Skip to main content

Auditory Hallucinations


The Bongo Club, Edinburgh
4 stars
Do you remember the first time? The first time you played mass games of statues, perhaps, a first kiss, or the growing pains of impending adulthood that will leave all that innocent stuff behind for more serious life and death affairs? Young experimental theatre company Creative Electric do, and even though the three performers onstage in this devised interactive miniature look barely out of therir teens, their wisdom goes before them in spades.

After being given headphones at the door, an audience of fifteen is ushered into one of the Bongo's dark club spaces as a sonic collage of babbling voices invades our ears and minds. As they guide us round the space, performers Michael Collins, Laura Fisher and Robbie Gordon share a series of personal epiphanies inbetween explaining how the brain deals with memories. Sometimes these are accompanied by little dance moves. Other moments are soundtracked by melancholy electronic melodies as unknown voices share their own experiences through the headphones. There are moments too, when they remove your headphones, look you in the eye and tell you what it was like to see an ailing relative for the final time or how they prepared to leave home.

As each memory prompts you to reflect on your own experiences, all of this becomes a deeply affecting experience. The fact that Heather Marshall's intimate production lasts just thirty-five minutes makes it even more so. All three performers serve up an impressive mix of real life honesty and charm in a piece which could clearly be developed into something bigger, but which, right now, remains an emotionally stirring meditation that's not easy to forget.

The Herald, May 2nd 2013

ends

Comments

Popular posts from this blog

The Honourable K.W. Harman: Ltd Ink Corporation

31 Bath Road, Leith Docks, March 17th-20th

In a monumental shipping container down by Leith Docks, a Sex Pistols tribute band is playing Anarchy in the U.K.. on a stage set up in the middle of the room. Either side, various constructions have been built in such a way so viewers can window shop as they promenade from one end of the room to the next, with the holy grail of a bar at either end.

Inbetween, there’s a confession booth and a mock-up of a private detective’s office with assorted documentation of real-life surveillance pinned to the walls. Two people seem to be having a conversation in public as if they're on a chat show. An assault course of smashed windows are perched on the floor like collateral damage of post-chucking out time target practice. A display of distinctively lettered signs originally created by a homeless man in search of a bed for the night are clumped together on placards that seem to be marking out territory or else finding comfort in being together. Opp…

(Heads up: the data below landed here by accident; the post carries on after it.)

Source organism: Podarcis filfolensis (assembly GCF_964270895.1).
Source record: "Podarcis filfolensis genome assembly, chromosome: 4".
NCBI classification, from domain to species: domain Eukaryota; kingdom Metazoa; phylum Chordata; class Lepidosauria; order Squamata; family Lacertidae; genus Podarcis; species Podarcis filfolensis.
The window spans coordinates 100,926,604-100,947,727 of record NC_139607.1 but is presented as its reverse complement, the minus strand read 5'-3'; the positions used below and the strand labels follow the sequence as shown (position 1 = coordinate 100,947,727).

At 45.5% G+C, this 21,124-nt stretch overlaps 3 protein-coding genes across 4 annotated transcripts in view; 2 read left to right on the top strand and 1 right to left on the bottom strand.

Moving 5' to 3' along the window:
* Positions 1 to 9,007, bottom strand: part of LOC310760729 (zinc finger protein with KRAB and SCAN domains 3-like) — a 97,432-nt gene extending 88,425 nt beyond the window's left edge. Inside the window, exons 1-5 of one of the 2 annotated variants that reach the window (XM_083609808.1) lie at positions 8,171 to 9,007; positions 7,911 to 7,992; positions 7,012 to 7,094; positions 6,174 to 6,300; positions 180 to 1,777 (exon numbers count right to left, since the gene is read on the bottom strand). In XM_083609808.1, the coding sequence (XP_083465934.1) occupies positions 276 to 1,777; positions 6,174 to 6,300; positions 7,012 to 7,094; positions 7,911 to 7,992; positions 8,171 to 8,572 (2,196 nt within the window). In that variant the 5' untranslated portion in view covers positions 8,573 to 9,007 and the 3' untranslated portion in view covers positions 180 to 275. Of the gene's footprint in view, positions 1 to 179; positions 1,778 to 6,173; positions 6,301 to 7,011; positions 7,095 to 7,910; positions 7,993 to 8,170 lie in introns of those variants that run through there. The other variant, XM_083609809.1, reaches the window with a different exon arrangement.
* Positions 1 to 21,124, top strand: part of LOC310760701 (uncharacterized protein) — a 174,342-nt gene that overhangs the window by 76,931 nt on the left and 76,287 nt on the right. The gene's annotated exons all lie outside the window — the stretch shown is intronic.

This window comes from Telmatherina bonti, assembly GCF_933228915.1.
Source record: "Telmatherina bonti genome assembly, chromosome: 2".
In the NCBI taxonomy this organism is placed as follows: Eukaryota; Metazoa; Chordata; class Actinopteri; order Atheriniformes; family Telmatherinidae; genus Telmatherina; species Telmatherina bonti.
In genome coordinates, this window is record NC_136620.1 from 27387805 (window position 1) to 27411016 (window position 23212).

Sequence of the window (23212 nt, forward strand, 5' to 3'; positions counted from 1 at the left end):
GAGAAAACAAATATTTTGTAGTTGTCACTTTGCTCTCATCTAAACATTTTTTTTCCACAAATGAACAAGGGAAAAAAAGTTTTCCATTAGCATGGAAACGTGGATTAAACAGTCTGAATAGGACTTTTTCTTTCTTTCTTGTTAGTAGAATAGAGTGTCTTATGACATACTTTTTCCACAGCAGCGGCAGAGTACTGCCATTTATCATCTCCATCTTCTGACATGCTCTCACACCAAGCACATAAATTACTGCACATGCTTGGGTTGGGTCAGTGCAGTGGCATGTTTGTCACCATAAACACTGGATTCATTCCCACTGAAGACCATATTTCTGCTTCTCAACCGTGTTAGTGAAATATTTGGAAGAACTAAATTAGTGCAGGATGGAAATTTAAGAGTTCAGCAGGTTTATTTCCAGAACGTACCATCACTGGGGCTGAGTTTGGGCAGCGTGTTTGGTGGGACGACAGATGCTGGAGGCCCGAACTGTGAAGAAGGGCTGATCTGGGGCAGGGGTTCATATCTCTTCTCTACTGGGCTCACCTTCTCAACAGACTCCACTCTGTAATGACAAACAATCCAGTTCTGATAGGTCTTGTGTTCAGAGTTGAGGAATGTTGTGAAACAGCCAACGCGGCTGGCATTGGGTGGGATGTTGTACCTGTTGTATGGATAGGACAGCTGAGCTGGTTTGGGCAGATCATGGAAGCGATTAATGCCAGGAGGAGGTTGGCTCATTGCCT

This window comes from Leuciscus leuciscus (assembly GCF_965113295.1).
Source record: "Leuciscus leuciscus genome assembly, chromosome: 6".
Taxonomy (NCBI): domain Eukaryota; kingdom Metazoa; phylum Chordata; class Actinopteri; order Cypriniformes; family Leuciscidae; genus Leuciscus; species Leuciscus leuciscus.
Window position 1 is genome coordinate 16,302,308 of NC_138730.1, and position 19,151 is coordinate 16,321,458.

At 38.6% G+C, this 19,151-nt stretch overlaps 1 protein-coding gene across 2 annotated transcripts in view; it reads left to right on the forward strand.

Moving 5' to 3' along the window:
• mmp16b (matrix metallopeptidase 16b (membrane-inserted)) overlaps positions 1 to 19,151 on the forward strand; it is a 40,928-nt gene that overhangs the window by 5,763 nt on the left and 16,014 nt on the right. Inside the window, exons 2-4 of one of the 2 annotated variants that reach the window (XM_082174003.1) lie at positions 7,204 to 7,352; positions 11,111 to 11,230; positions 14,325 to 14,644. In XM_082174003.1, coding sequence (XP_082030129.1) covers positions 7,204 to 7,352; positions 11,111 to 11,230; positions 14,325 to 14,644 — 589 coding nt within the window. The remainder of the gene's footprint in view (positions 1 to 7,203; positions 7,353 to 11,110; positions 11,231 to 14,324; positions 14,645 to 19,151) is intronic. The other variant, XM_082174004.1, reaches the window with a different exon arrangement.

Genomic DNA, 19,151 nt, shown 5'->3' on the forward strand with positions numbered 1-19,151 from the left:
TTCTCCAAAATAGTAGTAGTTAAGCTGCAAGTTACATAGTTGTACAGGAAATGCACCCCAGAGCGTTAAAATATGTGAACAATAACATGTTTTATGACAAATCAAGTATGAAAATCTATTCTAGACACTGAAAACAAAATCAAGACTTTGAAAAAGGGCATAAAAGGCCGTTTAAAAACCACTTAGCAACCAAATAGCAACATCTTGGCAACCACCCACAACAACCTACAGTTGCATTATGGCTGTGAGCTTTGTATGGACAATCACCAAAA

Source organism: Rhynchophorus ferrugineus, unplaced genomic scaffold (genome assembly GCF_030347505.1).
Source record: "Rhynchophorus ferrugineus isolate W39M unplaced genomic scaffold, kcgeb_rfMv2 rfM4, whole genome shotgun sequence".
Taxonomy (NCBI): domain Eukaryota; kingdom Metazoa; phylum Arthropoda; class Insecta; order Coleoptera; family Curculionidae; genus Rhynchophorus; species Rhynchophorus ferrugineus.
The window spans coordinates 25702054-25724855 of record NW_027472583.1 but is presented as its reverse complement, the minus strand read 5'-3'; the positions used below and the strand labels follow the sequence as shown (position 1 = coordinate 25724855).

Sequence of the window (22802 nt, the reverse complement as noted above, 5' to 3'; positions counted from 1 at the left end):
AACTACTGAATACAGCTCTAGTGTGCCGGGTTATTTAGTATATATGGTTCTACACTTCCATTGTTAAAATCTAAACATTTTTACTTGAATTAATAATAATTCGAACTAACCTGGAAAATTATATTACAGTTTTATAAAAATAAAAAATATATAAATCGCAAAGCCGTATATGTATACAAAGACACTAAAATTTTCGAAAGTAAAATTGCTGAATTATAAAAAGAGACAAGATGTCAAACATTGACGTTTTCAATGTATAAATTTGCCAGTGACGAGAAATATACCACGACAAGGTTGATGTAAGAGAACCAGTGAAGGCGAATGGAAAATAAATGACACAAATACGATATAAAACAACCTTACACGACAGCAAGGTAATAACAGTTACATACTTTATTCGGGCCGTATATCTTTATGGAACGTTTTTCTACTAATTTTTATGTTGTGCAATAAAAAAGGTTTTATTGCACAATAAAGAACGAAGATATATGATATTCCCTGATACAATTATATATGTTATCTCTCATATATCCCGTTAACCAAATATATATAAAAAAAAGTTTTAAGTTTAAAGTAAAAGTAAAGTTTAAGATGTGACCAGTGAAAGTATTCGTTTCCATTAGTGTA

The Maids

Dundee Rep

Two sisters sit in glass cases either side of the stage at the start of Eve Jamieson's production of Jean Genet's nasty little study of warped aspiration and abuse of power. Bathed in red light, the women look like artefacts in some cheap thrill waxworks horror-show, or else exhibits in a human zoo. Either way, they are both trapped, immortalised in a freak-show possibly of their own making.

Once the sisters come to life and drape themselves in the sumptuous bedroom of their absent mistress, they raid her bulging wardrobe to try on otherwise untouchable glad-rags and jewellery. As they do, the grotesque parody of the high-life they aspire to turns uglier by the second. When the Mistress returns, as played with daring abandon by Emily Winter as a glamour-chasing narcissist who gets her kicks from drooling over the criminal classes, you can't really blame the sisters for their fantasy of killing her.

Slabs of sound slice the air to punctuate each scene of Mart…

Nomanslanding

Tramway, Glasgow until July 2nd
Four stars

In the dead of night, the audience are split in two and led under-cover into lamp-lit tented structures. Inside, what look like peasant women on the run lead us down a ramp and into a large circular pod. It feels part cathedral, part space-ship, and to come blinking into the light of such a fantastical structure after stumbling in the dark disorientates and overwhelms. Sat around the pod as if awaiting prayers to begin, we watch as performers Nerea Bello and Judith Williams incant mournfully on either side of the room. Their keening chorales embark on a voyage of their own, twisting around each other by way of the international language of singing. As if in sympathy, the walls wail and whisper, before starting to move as those on either side of the pod are left stranded, a gulf between them.

This international co-commission between Glasgow Life and the Merchant City Festival, Sydney Harbour Foreshaw Authority in Australia and Urbane Kienste …